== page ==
By Michael Anthony
There has been a great many things said about the benefits of playing scales and exercises by many eminent musicians over the years. I do quite like Barney Kessel’s sentiments on the topic, “playing scales is like a boxer skipping rope or punching bag. It’s not the thing in itself, it’s predatory to the activity.” I think in many ways this quote sums up the aims of this book, its intention on developing the facility and techniques found in real playing situations.
In my dual capacity as an educator as well as a player when I received the book I decided to try a selection of the exercises on some of my (more advanced) students. This isn’t a book for the faint hearted; some of the exercises are very difficult indeed.
Michael Anthony has worked as a freelance guitarist and has played and recorded with artists as eminent and diverse as Tony Bennett, Nelson Riddle, Henry Mancini, Quincy Jones, and Peggy Lee etc. His main mentors were Jimmy Wyble, Howard Roberts and Tommy Tedesco. A number of the exercises in this book, particularly the chord melody ones clearly show a Howard Roberts influence.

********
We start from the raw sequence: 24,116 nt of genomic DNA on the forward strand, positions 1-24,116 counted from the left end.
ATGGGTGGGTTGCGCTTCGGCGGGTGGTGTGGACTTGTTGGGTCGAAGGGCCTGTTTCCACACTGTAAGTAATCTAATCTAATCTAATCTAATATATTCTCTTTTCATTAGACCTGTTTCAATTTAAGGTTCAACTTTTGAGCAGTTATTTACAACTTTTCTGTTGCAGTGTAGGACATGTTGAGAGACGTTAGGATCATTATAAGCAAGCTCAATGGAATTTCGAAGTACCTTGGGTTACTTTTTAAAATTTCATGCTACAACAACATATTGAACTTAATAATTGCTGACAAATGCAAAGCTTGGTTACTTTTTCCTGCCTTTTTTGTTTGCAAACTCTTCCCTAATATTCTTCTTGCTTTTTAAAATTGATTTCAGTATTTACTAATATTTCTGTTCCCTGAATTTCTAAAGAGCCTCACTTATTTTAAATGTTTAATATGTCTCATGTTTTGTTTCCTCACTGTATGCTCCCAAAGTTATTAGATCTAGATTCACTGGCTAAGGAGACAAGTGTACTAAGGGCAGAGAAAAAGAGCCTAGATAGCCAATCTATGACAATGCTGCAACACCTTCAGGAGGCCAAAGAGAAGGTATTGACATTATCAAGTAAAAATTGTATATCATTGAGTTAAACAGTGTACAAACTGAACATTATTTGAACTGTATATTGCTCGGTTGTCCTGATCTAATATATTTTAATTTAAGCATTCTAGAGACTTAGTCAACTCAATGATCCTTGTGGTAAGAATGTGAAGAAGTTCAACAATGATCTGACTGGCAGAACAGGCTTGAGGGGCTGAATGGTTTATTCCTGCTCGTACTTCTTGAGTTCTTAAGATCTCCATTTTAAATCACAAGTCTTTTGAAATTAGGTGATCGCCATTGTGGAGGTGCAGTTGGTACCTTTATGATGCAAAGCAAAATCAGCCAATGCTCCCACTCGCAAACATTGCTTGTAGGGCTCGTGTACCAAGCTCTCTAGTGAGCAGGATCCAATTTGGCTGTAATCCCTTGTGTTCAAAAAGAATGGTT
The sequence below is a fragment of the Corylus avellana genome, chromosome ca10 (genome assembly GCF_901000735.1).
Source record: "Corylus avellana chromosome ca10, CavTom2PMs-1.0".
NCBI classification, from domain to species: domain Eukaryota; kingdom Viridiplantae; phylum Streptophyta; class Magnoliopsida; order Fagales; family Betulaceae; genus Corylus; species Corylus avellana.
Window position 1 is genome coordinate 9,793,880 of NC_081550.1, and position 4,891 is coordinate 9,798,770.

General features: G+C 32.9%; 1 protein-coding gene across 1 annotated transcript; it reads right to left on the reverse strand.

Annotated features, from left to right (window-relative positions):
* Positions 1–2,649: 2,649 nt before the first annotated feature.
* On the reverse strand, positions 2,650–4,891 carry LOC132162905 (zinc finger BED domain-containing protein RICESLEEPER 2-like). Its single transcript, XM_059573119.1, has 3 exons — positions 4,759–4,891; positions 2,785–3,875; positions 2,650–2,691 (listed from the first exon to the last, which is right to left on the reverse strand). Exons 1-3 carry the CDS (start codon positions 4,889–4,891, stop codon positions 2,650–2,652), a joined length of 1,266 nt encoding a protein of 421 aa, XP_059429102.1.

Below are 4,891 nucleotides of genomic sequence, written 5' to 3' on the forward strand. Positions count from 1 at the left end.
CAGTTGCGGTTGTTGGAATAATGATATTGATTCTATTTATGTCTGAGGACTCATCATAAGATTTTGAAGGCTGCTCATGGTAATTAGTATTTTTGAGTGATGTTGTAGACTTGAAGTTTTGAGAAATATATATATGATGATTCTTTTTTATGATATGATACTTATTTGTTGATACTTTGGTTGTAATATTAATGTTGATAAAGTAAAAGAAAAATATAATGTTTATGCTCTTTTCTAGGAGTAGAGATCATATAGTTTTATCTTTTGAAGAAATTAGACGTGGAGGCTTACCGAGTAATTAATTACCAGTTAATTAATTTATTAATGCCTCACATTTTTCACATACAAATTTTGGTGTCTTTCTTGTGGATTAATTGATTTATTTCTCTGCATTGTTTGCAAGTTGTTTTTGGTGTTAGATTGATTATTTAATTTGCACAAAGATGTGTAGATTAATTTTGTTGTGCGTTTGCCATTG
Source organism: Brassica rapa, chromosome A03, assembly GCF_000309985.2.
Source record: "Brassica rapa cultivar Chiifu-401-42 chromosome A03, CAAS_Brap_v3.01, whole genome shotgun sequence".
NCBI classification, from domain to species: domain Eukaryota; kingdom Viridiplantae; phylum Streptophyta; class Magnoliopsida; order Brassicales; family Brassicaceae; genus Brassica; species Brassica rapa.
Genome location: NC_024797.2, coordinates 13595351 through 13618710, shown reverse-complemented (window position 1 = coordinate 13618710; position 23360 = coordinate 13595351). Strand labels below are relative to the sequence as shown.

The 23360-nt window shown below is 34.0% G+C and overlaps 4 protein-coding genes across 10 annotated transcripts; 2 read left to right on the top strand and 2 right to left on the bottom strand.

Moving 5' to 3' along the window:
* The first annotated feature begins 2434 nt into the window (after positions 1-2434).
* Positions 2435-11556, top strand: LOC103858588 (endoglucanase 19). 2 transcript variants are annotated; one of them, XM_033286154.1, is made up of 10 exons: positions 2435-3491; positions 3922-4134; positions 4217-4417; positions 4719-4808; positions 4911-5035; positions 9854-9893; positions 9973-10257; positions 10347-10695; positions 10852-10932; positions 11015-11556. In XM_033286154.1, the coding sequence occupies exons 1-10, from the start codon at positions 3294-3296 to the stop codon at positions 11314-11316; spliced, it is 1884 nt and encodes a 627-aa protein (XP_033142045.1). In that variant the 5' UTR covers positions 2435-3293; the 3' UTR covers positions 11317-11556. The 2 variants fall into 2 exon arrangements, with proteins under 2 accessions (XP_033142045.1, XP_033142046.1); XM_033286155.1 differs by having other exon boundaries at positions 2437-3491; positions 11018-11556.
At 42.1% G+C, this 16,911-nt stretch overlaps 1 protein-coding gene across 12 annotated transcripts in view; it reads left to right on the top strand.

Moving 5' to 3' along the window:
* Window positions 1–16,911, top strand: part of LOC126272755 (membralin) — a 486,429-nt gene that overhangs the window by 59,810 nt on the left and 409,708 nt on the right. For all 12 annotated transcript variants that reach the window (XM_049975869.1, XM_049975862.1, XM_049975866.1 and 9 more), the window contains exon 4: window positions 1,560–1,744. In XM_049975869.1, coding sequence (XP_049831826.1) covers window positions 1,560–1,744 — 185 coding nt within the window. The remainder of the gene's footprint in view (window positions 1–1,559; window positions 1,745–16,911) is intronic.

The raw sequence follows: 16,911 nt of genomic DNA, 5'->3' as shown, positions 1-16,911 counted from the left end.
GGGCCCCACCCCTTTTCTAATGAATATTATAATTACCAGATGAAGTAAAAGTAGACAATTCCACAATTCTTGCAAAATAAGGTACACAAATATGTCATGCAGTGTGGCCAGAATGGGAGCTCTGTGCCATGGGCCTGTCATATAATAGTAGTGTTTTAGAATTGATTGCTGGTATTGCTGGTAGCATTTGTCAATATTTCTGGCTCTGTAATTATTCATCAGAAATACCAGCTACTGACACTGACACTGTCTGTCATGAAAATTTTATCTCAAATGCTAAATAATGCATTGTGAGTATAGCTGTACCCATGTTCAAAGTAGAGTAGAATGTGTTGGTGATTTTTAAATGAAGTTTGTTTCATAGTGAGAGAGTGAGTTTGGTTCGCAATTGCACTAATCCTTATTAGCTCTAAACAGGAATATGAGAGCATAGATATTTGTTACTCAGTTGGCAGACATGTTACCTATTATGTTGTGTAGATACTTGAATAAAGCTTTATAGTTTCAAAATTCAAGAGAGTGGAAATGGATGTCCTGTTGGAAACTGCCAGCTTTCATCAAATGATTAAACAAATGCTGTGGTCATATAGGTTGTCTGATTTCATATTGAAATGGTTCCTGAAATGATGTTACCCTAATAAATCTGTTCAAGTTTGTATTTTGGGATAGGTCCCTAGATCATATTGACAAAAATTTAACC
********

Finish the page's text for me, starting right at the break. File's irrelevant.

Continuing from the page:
The book begins with a number of arpeggio exercises and patterns. Michael offers advice on adapting and expanding the exercises as well as effective ways to pick them. Chord melody studies are interspersed with the aim of developing left hand stretching as well as techniques such as voice leading, contrary motion and inner voice movement. There are thirty-seven exercises presented although each has a series of variations attached.
So the verdict by my students and myself. All favorable and the benefits are already becoming noticeable in their playing (and mine). This is a book of difficult yet well thought out exercises. All the techniques discussed can be applied to or can help towards develop the facility for real life playing situations and I particularly like the mixture of single note exercises and chord studies. I would definitely recommend this book and shall continue to work through it as well as use elements of it in some of my lessons.
Reviewed by Darren Dutson Bromley